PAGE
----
Typekit support

Although originally touted for the move to Creative Cloud, Adobe have finally got TypeKit desktop font sync sorted so that it’s now possible to include a full range of TypeKit fonts in your After Effects projects. Simply use the Creative Cloud application to sync fonts to your machine, and they become instantly available for use within After Effects without the need to quit and reopen the app.

Live Text Templates (for Premiere)

A real time-saving enhancement is the ability to create Live Text Templates for Adobe Premiere Pro. In essence, this allows the After Effects designer to create a lower third, motion background or plate with directly editable text within Premiere - allowing these to be passed off to editors using the NLE tool without having to switch back to After Effects for simple text edits.

Enhanced Keying

Keying controls have been enhanced in this version of After Effects, including a new Advanced Spill Suppressor that reduces the amount o green spill left in keyed green-screen footage. This, combined with the new key cleaner effect, is particularly useful for bad footage that suffers from blocky compression noise in a key.

Improved performance

Adobe have focussed on providing faster performance in the Warp Stabilizer VFX effect, replaced the external video preview system to use a Mercury Transmit-based system for vastly improved support and performance, as well new support for Sony RAW footage from F5, F55, and F65 cameras. As with many of the other updates, these aren’t super-exciting enhancements but they’re enough to improve the day-to-day workflow significantly.

Direct effects masking

New to CC 2014 is the ability to mask effects when you bring them in from Premiere using the Replace with After Effects Composition option. Masks originating from Premiere Pro are preserved during the migration, and converted to standard After Effects masks that support shape, feather, opacity, expansion and inversion properties. This effectively removes the need to create track mattes or adjustment layers for simple masked effects - a great time saver!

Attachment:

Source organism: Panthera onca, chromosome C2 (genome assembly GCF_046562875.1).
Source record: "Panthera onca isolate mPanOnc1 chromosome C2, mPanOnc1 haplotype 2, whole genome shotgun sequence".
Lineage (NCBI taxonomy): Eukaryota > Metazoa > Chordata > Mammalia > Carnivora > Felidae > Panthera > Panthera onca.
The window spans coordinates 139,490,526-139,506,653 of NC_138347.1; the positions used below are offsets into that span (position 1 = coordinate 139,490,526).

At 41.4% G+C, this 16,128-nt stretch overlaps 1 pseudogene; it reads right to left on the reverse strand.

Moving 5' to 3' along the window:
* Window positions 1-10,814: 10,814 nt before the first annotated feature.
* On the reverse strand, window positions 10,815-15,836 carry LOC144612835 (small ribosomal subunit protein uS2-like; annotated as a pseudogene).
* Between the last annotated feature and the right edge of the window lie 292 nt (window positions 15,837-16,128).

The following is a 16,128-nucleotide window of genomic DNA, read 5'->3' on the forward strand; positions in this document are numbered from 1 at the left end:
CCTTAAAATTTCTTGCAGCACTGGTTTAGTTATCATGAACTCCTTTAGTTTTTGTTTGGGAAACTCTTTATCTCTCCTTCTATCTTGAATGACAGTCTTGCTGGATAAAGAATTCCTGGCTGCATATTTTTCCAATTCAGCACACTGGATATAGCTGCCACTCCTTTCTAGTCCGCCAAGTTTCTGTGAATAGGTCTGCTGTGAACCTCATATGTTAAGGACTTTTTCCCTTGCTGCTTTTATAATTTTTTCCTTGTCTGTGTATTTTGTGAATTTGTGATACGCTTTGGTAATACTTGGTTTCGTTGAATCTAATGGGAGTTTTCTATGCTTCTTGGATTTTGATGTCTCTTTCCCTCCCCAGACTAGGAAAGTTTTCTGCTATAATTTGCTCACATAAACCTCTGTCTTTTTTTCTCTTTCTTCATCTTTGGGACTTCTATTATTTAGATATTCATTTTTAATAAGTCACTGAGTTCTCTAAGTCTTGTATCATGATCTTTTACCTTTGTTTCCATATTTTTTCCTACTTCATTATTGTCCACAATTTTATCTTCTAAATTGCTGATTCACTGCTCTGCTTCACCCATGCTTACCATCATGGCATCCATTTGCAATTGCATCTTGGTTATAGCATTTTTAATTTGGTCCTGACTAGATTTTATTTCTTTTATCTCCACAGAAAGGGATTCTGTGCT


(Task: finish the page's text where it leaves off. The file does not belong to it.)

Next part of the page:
Is it worth the upgrade?

Unlike traditional software releases, the decision over whether to upgrade to the latest version of After Effects is largely going to depend upon whether you have an existing Creative Cloud membership. The 2014 and previous CC versions can exist side-by-side (and you can even access CS6 if necessary), so there’s nothing to stop you grabbing the latest version right now.

If you’re still using an older boxed version, and are wondering whether CC 2014 is enough to persuade you to jump to the subscription model, there’s plenty here to get excited about. After Effects is perhaps the single tool that has come on the most significantly since CS6, introducing support for real 3D directly within the app, alongside a slew of other enhancements. Additionally, it’s also worth pointing out that Creative Cloud comes with various fringe benefits including a Prosite via Behance, a Typekit subscription and the ability to legitimately install all the tools on both a laptop and a desktop machine.

Words: Sam Hampton-Smith

Have you installed the latest version of After Effects? Let us know your thoughts in the comments below.

The Verdict


out of 10

Adobe After Effects CC

A must-have upgrade for anyone working in 3D. The integration with Cinema 4D is the standout feature here, speeding up workflow and reducing frustration massively, plus there are plenty of other cool features to get your teeth into if you're not working in 3D.